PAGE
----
The collected verse of Hilaire Belloc, especially the funny stuff. Belloc wrote hysterical Victorian children's rhymes about kids who disobeyed and died horribly: "The chief defect of Henry King / was chewing little bits of string. / At last he swallowed some which tied / Itself in ugly knots inside," etc. Also, the collected verse of Catullus. He was a Roman poet who wrote incredibly dirty poems, really really filthy stuff.
Favourite holiday destination
Bermuda. That’s where the Hasty Pudding Show used to go during spring break every year. Another great education.
If you hadn’t become involved in theatre, what would you have done professionally?
I’m almost going to cop out and say music. If not that, I would have been in linguistics – I used to be fluent in Russian and studied and worked in Moscow after college - or anthropology or teaching or something involving bicycles.
How did Bat Boy The Musical come about?
Back in 1992 or ’93, the Weekly World News (an American tabloid newspaper) put that famous picture on its cover with the “Bat Child Found in Cave” article about this bunch of spelunkers who happened upon this creature in a cave in West Virginia. Now, the Weekly World News have been accused of making up their stories, but I for one believe Bat Boy is completely real (chuckles) and we’re saving a seat for him at the theatre just in case he shows up. Keythe Farley and Brian Flemming, who were friends, saw this piece and started to make up funny stories and little songs about the Bat Boy that they’d do at parties. One night – I think they were really really drunk - they realised there was a real story here. So they optioned the rights to the character from the Weekly World News and started writing in earnest. Three years later they were still tinkering with the script when they approached me to do the music. For another year we worked on adding the songs in. We opened on Halloween 1997 at the Actors’ Gang Theater in LA and were a big smash. But we knew that, even though we were sold out and extended our run, this was just version 1.0. We kept doing edits and rewrites and then, kind of just for the hell of it, sent a tape off to the American Academy of Arts and Letters. I guess it’s the closest thing America has to the Academie Française and it administers the Richard Rodgers Award, which we won and which gave us a big chunk of money to pay for a reading in New York City. That’s where we hooked up with the Directors Company, a great developmental theatre, and did a reading and got some attention, and did some more rewrites. Then we found out we’d won another Richard Rodgers Award - I didn’t even know that was legal - and that paid for more readings and then producers came on board. We did the show at the Union Square Theater Off-Broadway and right when we were going to announce for Broadway, 9/11 happened. We closed soon after that, but we always promised we’d be back.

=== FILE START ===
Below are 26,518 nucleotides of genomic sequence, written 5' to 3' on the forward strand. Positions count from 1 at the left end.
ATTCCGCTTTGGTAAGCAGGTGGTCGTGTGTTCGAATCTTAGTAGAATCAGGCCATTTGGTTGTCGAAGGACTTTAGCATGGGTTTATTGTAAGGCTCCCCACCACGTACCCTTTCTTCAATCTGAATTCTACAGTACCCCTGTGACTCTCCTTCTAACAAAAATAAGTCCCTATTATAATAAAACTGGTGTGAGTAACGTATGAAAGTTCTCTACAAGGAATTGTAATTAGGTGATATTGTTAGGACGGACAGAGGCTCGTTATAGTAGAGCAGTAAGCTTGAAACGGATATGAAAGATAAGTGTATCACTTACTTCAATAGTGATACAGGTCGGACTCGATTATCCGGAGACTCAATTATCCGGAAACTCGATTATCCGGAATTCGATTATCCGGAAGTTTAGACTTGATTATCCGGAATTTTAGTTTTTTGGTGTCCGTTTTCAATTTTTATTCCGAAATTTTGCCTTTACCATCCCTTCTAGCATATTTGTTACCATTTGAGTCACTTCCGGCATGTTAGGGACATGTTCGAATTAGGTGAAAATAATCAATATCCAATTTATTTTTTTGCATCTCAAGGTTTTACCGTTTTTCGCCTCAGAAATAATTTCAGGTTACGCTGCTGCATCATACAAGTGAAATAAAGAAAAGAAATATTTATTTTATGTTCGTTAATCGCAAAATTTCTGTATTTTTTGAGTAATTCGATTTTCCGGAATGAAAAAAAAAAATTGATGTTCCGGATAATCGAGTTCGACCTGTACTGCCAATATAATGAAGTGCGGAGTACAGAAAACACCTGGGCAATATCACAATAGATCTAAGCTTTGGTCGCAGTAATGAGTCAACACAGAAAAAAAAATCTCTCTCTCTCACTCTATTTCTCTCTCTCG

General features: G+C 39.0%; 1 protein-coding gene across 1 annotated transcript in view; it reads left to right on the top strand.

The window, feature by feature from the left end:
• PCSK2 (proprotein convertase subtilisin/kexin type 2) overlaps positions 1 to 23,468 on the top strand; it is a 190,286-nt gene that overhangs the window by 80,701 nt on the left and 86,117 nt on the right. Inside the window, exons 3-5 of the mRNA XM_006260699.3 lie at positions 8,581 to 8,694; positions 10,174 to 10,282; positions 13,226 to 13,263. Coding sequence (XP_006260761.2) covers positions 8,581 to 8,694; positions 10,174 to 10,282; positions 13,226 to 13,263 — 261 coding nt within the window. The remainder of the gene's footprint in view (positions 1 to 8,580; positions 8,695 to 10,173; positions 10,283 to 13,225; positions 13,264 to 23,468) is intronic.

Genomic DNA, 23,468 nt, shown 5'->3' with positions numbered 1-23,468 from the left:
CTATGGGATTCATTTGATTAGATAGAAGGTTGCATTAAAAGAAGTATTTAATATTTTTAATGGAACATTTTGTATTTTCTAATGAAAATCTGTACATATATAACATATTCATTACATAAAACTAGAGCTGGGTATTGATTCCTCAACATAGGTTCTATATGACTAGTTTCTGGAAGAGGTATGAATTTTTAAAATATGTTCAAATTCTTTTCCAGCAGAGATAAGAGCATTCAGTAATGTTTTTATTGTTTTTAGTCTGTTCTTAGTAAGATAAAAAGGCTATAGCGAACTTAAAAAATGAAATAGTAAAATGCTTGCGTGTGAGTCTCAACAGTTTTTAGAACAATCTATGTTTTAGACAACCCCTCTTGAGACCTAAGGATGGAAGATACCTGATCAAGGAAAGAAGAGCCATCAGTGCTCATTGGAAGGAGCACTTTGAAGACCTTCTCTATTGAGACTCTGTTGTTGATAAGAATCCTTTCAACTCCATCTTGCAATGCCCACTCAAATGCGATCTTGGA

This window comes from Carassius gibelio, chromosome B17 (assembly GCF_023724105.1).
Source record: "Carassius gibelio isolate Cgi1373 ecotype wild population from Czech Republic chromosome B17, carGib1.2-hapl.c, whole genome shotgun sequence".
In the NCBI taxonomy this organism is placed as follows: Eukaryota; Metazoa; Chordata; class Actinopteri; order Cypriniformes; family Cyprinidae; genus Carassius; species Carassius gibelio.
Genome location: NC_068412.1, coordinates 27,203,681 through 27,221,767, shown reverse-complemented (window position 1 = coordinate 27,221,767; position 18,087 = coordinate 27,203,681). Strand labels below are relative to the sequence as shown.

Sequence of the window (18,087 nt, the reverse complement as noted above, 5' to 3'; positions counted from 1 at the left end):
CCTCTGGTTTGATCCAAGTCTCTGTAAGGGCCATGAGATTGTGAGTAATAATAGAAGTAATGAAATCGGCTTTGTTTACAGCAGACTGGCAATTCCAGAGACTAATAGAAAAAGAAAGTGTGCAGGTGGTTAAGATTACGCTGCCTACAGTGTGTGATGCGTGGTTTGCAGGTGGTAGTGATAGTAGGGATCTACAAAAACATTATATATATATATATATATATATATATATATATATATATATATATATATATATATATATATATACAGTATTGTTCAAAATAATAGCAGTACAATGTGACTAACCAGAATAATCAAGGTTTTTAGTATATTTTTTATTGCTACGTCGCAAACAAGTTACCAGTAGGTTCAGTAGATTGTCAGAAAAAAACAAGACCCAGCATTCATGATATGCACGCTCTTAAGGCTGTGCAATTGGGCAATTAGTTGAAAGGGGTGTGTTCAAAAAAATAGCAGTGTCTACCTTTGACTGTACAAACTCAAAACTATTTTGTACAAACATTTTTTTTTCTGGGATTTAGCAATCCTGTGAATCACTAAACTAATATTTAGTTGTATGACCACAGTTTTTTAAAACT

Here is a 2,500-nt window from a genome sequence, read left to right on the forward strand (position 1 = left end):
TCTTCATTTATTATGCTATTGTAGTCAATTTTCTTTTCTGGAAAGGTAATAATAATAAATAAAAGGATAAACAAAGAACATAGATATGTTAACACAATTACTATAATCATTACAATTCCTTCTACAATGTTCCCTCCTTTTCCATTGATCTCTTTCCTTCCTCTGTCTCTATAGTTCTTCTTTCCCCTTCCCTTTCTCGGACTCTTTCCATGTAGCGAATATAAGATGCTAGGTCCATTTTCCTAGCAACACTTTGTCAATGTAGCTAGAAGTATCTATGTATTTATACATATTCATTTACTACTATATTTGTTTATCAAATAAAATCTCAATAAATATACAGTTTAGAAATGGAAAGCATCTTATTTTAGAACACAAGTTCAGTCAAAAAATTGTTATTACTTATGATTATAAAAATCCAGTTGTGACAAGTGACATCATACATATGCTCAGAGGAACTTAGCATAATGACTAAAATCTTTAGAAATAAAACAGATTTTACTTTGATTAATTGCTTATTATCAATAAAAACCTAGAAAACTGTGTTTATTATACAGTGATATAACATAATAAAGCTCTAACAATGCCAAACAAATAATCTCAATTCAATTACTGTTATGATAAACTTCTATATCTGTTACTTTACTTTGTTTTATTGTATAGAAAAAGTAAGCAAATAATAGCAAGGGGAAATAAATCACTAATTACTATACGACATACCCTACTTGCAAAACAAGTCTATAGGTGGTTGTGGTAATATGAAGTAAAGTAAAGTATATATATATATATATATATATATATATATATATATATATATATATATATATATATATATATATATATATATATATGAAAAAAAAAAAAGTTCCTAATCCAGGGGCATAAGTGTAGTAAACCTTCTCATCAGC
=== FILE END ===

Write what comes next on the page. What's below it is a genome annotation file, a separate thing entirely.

Why has it taken so many years to bring Bat Boy to the UK?
Honestly, most of us never expected to make it to the UK at all so we’re delighted. Because, you know, the world has been in quite a bit of turmoil so for anybody to do any kind of theatre in the last few years is very brave. Michael Alden, the producer for the UK run, was one of our New York producers, and he was always like, “we’re going to make it happen, we’re going to make it happen”. He worked a miracle. So I don’t think this transfer is longer than expected, I think it’s well before expected.
What’s your favourite number from Bat Boy?
I change but right now, it’s the new ballad in Act Two called “Mine, All Mine”. It’s a rewrite of a moment that had always bothered me. Often, if a song isn’t making you happy, the reason can be found two and a half pages before the song begins. It’s right around there that you’ve probably made a choice that inevitably leads you in either the right direction or the wrong direction. I think we may have fixed it now for this song.
What are your influences for the show’s various musical styles?
This is my disclaimer: Bat Boy is not a parody of other musicals, and its point is not to reference other shows. Yes, the New York production was choc full of references to other shows, but that was in the production not the text. People will always look for references, especially in this day and age with The Producers and Urinetown. Stupidly, when people would ask me if there were parodies in New York, I stupidly would say “yeah! sure!” to be nice. But now I am discouraging that label. I mean, yes, there are different song types. There’s a rock ’n’ roll number for an angry moment, a country type sound for the population of West Virginia, and Bat Boy himself runs the gamut from grand opera to heavy metal because of his character development. My influences for the show have been very much more comedy influences. What I’m aiming to feel like is a cross between Greek tragedy and The Simpsons. And also, like I said before, songs that surprise. One thing I love to do is take a heartfelt or beautiful or touching moment and then wreck it, you know just ruin it, for a laugh.
What are your plans for the future?
Nell and I have just been hired to write the music and lyrics together for Legally Blonde - The Musical. Fox Theatricals, who did Thoroughly Modern Millie, and MGM, who did the movie of Legally Blonde, are producing and we’re writing it now. I work on the Bat Boy production during the day and then, from midnight to 4.00am, I’m writing Legally Blonde. Their goal is Broadway and they’re going to go in big so I wouldn’t rule it out of coming to London, too. I think Legally Blonde is actually very fertile material. At the heart of the story is a relentlessly positive character who solves problems in creative ways. That’s sometimes all you need for a good musical.
Bat Boy The Musical opens at the West End’s Shaftesbury Theatre on 8 September 2004, following previews from 18 August and an initial UK run at Leeds’ West Yorkshire Playhouse.